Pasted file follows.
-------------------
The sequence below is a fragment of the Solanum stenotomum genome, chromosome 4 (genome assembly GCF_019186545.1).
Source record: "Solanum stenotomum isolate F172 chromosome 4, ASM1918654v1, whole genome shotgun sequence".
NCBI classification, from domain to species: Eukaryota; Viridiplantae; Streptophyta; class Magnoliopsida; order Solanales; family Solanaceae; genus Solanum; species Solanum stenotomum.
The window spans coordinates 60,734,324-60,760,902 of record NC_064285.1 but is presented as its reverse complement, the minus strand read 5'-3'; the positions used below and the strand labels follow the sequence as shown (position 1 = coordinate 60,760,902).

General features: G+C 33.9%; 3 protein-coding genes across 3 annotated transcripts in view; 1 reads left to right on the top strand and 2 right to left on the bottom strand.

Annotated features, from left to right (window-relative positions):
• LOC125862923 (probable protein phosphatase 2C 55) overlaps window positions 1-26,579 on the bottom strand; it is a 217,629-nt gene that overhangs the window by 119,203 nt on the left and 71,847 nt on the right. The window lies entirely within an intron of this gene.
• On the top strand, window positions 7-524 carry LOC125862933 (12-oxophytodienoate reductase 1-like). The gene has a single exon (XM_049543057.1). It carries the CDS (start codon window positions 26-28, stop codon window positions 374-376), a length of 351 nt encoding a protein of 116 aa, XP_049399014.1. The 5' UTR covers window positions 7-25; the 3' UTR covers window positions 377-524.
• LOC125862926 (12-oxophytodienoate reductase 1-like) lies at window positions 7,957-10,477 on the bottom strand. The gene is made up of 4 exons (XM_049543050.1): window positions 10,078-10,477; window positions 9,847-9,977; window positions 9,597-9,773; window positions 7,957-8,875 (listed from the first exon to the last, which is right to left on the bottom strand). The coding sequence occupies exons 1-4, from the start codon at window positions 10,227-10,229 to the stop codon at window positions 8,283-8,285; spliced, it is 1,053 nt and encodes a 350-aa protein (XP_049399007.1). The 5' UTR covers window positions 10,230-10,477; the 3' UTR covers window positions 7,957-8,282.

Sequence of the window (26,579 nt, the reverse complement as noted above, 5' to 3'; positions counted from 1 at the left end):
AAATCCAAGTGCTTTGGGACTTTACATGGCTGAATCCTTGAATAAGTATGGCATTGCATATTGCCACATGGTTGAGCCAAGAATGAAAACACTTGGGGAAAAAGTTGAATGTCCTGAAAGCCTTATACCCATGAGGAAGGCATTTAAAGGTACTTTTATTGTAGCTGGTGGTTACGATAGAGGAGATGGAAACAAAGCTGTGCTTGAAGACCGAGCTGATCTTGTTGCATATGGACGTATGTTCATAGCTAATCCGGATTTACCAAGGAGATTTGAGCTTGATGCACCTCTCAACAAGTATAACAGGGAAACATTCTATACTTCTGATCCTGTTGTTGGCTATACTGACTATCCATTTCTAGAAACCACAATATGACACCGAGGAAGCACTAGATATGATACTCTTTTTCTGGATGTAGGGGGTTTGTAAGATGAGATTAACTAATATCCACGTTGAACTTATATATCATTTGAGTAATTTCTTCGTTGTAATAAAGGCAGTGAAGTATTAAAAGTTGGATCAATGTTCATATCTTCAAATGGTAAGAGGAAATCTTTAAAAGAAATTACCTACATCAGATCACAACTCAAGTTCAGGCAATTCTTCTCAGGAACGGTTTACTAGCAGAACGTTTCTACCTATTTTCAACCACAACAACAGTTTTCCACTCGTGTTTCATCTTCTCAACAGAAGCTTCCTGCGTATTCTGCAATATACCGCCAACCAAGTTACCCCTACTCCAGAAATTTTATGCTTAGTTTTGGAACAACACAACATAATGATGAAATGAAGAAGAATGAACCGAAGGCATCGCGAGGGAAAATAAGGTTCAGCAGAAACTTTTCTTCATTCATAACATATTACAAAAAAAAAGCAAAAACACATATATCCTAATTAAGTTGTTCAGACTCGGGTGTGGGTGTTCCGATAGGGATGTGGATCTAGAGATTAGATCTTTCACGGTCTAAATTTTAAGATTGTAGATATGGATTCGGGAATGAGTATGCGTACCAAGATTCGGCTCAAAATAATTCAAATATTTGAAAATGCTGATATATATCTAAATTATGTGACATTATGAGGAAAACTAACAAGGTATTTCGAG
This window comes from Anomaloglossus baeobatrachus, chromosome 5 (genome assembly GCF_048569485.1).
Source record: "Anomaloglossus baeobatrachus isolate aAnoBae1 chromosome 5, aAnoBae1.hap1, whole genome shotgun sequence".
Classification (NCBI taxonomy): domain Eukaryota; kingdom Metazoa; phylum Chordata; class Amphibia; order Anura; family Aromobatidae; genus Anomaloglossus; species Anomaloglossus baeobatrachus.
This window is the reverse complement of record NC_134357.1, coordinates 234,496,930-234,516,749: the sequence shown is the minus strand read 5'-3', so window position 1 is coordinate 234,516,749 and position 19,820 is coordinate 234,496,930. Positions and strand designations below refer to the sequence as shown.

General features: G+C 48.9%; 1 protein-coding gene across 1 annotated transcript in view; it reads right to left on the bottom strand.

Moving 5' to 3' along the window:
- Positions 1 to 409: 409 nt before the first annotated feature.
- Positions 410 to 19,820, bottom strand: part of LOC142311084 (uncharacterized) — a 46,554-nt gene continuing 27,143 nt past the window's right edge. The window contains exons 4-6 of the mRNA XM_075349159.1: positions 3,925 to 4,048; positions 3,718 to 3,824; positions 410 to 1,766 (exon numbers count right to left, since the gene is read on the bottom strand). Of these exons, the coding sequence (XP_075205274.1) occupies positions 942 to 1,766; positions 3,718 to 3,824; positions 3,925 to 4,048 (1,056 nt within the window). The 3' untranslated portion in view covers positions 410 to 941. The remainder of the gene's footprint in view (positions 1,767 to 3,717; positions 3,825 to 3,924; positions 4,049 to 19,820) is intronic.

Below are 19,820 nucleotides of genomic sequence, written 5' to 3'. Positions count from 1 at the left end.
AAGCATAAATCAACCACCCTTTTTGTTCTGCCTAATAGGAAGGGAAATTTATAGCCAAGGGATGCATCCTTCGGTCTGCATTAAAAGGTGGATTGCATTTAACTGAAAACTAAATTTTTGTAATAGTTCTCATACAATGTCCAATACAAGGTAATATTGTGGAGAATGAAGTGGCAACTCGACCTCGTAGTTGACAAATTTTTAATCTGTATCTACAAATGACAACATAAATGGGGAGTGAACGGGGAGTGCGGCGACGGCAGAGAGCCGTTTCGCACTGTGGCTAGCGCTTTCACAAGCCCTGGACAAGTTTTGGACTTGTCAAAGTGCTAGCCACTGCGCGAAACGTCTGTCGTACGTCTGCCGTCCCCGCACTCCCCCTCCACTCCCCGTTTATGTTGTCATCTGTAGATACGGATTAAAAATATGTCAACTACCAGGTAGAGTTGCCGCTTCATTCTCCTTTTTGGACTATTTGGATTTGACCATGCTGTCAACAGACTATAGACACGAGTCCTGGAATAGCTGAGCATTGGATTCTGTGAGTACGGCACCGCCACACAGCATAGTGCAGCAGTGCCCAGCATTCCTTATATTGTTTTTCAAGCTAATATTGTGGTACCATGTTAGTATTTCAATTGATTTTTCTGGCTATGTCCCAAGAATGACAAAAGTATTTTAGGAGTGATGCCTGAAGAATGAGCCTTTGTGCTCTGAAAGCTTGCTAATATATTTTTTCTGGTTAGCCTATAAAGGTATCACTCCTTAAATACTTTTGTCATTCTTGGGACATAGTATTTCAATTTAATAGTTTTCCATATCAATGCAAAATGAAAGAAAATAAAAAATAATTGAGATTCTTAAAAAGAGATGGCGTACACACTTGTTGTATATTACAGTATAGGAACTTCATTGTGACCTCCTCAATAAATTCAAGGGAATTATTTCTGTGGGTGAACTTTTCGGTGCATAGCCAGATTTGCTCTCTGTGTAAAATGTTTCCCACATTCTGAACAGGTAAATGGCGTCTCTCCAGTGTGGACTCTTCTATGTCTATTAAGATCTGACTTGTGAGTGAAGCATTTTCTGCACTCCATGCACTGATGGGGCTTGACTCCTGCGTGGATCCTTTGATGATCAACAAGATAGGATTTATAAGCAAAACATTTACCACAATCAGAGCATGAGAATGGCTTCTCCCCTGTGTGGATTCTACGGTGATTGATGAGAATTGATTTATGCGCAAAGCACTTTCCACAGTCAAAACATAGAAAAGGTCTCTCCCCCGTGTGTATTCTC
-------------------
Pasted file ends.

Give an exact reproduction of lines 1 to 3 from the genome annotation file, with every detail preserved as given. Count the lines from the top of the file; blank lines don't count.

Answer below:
The sequence below is a fragment of the Solanum stenotomum genome, chromosome 4 (genome assembly GCF_019186545.1).
Source record: "Solanum stenotomum isolate F172 chromosome 4, ASM1918654v1, whole genome shotgun sequence".
NCBI classification, from domain to species: Eukaryota; Viridiplantae; Streptophyta; class Magnoliopsida; order Solanales; family Solanaceae; genus Solanum; species Solanum stenotomum.